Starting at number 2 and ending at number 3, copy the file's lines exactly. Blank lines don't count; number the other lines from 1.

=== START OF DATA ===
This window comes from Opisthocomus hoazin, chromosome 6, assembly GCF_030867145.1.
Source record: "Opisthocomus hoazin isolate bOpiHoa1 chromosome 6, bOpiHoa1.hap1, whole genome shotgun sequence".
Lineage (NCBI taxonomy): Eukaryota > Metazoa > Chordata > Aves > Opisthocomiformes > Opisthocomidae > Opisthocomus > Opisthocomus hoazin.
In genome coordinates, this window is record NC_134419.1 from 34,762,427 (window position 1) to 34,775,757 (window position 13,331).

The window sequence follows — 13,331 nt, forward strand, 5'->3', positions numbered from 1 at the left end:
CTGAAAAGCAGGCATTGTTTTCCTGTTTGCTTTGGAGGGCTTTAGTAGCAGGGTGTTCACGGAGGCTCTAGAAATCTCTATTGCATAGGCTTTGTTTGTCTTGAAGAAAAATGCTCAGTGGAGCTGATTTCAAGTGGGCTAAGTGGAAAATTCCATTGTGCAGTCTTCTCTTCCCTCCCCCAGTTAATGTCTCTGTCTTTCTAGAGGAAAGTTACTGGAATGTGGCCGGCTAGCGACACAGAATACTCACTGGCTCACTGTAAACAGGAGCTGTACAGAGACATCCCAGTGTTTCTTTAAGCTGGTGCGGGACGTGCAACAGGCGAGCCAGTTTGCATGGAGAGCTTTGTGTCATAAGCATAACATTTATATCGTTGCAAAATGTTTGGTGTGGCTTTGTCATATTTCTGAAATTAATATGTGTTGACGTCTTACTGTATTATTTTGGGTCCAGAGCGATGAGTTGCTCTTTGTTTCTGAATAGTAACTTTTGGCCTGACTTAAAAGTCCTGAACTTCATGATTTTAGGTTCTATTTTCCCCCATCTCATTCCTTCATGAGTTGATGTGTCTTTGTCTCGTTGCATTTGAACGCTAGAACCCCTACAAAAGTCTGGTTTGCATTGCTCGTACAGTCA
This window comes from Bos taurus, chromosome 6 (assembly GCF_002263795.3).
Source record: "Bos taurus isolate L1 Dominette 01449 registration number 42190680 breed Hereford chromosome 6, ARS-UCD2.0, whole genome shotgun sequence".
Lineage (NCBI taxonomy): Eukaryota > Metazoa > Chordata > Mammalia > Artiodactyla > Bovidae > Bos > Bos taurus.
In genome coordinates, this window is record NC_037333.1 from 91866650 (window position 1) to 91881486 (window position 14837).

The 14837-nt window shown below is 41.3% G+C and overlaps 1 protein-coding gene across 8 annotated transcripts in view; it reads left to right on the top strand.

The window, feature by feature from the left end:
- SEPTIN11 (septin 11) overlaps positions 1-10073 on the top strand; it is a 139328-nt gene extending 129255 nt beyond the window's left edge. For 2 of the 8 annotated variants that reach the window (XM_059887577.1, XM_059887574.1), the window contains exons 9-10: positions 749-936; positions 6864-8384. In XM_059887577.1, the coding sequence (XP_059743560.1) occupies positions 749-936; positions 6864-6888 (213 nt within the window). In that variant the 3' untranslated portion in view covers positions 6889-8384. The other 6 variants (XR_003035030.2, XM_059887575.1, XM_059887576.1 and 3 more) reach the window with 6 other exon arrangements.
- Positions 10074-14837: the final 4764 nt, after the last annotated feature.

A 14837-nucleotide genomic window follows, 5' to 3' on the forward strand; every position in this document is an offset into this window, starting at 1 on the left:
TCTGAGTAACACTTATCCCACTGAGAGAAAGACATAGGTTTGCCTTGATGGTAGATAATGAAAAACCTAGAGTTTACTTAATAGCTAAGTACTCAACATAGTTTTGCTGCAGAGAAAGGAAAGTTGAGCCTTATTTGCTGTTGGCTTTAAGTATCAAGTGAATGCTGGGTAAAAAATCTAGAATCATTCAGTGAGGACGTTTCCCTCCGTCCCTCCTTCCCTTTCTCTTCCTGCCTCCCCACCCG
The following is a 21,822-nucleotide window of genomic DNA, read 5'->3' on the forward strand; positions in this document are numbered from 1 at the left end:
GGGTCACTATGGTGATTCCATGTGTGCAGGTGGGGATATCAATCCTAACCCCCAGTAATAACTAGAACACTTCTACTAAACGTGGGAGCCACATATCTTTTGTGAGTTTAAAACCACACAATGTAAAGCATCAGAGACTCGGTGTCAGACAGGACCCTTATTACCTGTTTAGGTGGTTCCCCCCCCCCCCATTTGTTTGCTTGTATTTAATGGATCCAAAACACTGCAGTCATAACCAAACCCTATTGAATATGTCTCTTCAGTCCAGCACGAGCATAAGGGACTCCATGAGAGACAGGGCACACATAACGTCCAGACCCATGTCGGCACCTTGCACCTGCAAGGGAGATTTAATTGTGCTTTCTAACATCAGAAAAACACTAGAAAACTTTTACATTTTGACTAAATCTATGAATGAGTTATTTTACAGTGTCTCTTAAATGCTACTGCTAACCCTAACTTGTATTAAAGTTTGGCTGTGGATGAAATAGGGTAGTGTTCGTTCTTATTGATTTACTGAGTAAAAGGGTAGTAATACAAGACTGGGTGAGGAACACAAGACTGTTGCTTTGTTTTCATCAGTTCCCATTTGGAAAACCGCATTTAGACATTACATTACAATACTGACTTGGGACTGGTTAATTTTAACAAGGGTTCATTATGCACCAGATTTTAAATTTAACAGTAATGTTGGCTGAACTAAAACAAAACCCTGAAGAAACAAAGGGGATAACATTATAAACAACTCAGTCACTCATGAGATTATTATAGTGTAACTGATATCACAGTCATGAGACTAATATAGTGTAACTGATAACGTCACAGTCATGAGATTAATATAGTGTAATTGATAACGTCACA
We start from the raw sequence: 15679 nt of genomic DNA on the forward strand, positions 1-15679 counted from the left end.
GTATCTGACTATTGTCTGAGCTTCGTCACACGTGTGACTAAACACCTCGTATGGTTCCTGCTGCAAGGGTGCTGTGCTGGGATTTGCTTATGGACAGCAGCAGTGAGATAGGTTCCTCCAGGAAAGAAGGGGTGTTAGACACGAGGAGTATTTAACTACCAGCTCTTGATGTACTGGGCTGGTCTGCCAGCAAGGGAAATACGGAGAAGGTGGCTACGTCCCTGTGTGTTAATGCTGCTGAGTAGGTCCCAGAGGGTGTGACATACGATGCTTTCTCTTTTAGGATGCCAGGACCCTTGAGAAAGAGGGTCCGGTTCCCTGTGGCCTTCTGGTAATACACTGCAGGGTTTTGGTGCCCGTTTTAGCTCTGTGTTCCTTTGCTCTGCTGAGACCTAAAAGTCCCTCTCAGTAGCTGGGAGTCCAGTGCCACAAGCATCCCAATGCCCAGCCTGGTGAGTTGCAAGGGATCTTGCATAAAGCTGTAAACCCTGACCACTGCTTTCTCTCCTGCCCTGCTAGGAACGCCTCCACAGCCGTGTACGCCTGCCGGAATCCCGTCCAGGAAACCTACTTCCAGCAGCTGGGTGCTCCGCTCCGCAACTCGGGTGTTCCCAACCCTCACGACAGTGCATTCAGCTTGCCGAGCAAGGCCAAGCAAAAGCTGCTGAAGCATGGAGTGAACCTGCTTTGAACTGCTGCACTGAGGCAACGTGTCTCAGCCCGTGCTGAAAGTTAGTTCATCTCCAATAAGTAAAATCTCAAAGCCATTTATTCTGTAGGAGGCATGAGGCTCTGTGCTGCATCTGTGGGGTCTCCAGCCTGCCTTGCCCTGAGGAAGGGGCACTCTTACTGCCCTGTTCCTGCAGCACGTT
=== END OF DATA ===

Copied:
Source record: "Opisthocomus hoazin isolate bOpiHoa1 chromosome 6, bOpiHoa1.hap1, whole genome shotgun sequence".
Lineage (NCBI taxonomy): Eukaryota > Metazoa > Chordata > Aves > Opisthocomiformes > Opisthocomidae > Opisthocomus > Opisthocomus hoazin.